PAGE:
Unread 09-20-2013, 02:23 PM
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Default Vorshlag BMW E36 LS1 "ST2 Build"

Note - this forum build thread is posted to concurrently on 4 forums, including here at Vorshlag.
Project Kick-off, September 17, 2013: Been a while since I kicked off a new BMW build project thread, as we don't show many of the turn-key builds we do here at Vorshlag. But this one is different and should be fun to watch as it goes together. We bought a 1992 BMW 325is coupe a while back and it is finally at Vorshlag about to get the LS1 engine swap and some other race prep it needs. We're building this car around NASA's ST2/TT2 classes, and it will be caged, flared, and LS1 V8 powered.

The purpose of this build thread is to show a behind the scenes look at how we do a turn-key E36 LS1 race car. We intend to eventually sell this car, as happens with everyone's car build eventually, so it will also document the build for the future owner. As with all of our 2013+ forum build threads, you can click on almost any picture for a higher resolution image. With a photographer like Brandon on staff we have show off the goods.

We had an E36 M3 front end on this car, but the seller reneged and now it has no bumper cover at all

We bought this particular E36 example a while back from a Texas seller, and it was running and driving - but just barely. The previous owner had bought it with a blown head gasket, then did some somewhat shoddy repairs to get it running again. At least he was honest about it (and I knew what to look for). After a new head gasket and liberal use of JB weld to fill cracks in the cylinder head, he got it to technically "run" but after just a few days of driving it was puking fluid once again and the motor was done. You see, once a BMW straight 6 engine overheats once, it is NEVER right again. The overheating often warps the head, or the head itself develops cracks, or both - this is because it has such a loooooong engine layout. Without major machine work to the block, head and internals, and a significant cash infusion, the original motor is pretty much as good as a lump of coal.

Luckily we have a great fix for that: an all aluminum 400 hp LS1 V8!

Long Running Debate: Street Car or Race Car?

E36 LS1 swap cars can work very well as beastly daily driven street cars, or you can add big tires and a cage and make them into great race cars. We've done both kinds of builds and this car was a candidate that could have gone either way. We had started it as a street car build, but switched to a race car shortly after coming back from the 2013 NASA National Championships.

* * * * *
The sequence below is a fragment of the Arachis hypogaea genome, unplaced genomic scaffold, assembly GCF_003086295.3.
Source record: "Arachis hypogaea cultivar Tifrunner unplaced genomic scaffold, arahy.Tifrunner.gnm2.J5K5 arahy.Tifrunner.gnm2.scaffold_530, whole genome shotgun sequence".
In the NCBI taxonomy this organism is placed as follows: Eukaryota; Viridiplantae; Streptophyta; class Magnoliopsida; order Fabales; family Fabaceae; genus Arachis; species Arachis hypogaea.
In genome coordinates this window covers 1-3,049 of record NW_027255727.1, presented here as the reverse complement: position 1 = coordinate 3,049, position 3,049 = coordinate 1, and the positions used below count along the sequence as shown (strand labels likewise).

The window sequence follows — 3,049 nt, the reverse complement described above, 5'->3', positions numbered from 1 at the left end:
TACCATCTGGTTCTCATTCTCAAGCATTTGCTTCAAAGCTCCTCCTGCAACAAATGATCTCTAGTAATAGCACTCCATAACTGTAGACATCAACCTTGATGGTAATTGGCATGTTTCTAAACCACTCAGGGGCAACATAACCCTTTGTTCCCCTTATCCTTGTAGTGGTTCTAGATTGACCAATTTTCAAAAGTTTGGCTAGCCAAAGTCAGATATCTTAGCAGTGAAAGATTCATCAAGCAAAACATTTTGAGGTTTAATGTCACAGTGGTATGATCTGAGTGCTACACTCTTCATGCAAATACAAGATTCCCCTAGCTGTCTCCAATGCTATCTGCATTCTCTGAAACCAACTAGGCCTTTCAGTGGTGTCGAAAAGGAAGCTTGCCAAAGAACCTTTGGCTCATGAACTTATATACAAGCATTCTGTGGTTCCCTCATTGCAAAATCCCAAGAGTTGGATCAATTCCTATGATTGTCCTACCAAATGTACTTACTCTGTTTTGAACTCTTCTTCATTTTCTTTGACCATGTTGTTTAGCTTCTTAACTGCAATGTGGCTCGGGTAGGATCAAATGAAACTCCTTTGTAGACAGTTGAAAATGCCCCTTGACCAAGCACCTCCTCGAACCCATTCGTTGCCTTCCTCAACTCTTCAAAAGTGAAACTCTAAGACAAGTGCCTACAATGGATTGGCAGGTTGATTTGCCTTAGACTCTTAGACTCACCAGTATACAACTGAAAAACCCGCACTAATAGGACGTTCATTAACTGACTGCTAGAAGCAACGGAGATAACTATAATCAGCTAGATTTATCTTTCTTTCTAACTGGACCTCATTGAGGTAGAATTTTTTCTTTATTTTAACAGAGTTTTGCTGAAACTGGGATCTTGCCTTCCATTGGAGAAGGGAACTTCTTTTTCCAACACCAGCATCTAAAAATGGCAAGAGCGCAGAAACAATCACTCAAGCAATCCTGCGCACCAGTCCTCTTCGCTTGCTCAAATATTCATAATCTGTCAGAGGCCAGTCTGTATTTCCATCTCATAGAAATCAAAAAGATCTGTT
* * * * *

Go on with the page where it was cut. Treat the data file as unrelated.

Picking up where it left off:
Left: This LS1 powered 4 door E36 M3 has air conditioning and is a beautiful daily driver: Right: This LS1 coupe became a race car

Personally, I went back and forth with the direction of this build, since it was going to be a car built "on spec" that would likely be sold in 2014. Each type of build had its merits, and each would be attractive to totally different types of buyers. We had started on the street car option and had Allsheer Interiors recover the stock door and rear interior panels in new BMW sourced. 2-toned leather, and their work was flawless. The interior work was so good I almost stuck with the street car build, but the rest of the car just needed too much work to be in perfect condition: the carpet had a "heel" hole in it, the headliner was sagging, and most of the weather stripping needed replacement. And the car sat outside at my house for a few months (as our both shop and my home shop were full of customer cars rotating into and out of our main shop); it sat under a tree and the sap and crud really did a number on the weather seals and OEM paint, which wasn't great to begin with. But it had a straight body with zero rust or damage. So...

I knew pretty early on that we were going to have to repaint the whole car. Heritage Collision is going to do the paint work (they painted our E46 330, McCall's Z3 LS1, and the front end on our TT3 Mustang). And since they are going to be in there, and we already have a white 4 door M3 street car being built for another customer, we decided to go Full Retar.... I mean Full Race Car on this one.

The goal is to have this car stripped, caged and flared. Then take it to Heritage and have them paint the interior, under the hood, and exterior back in a bright white (probably not the OEM off white that is Alpine White 3). The exterior will be 2-stage but the interior, cage and underhood will be single stage. We have another E36 candidate I picked up that will donate a lot of parts to this 325is... a hail damaged, engine-less silver 4 door E36 M3. This one was also picked up locally and we will use this chassis' front and rear sub-frames, M3 brakes, M3 diff and halfshafts, and M3 bodywork for the ST2 build.